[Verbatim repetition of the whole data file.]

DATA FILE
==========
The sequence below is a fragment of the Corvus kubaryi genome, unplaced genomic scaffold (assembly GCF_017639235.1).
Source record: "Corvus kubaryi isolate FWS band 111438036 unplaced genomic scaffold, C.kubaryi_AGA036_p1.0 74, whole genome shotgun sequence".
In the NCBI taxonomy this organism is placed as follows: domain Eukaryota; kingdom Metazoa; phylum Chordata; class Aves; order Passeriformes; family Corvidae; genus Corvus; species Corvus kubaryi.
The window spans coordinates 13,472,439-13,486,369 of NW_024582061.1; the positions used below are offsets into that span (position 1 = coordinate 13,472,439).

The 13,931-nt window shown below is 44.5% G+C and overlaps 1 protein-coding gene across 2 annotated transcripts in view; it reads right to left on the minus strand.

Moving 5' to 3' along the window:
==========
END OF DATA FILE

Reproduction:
The sequence below is a fragment of the Corvus kubaryi genome, unplaced genomic scaffold (assembly GCF_017639235.1).
Source record: "Corvus kubaryi isolate FWS band 111438036 unplaced genomic scaffold, C.kubaryi_AGA036_p1.0 74, whole genome shotgun sequence".
In the NCBI taxonomy this organism is placed as follows: domain Eukaryota; kingdom Metazoa; phylum Chordata; class Aves; order Passeriformes; family Corvidae; genus Corvus; species Corvus kubaryi.
The window spans coordinates 13,472,439-13,486,369 of NW_024582061.1; the positions used below are offsets into that span (position 1 = coordinate 13,472,439).

The 13,931-nt window shown below is 44.5% G+C and overlaps 1 protein-coding gene across 2 annotated transcripts in view; it reads right to left on the minus strand.

Moving 5' to 3' along the window: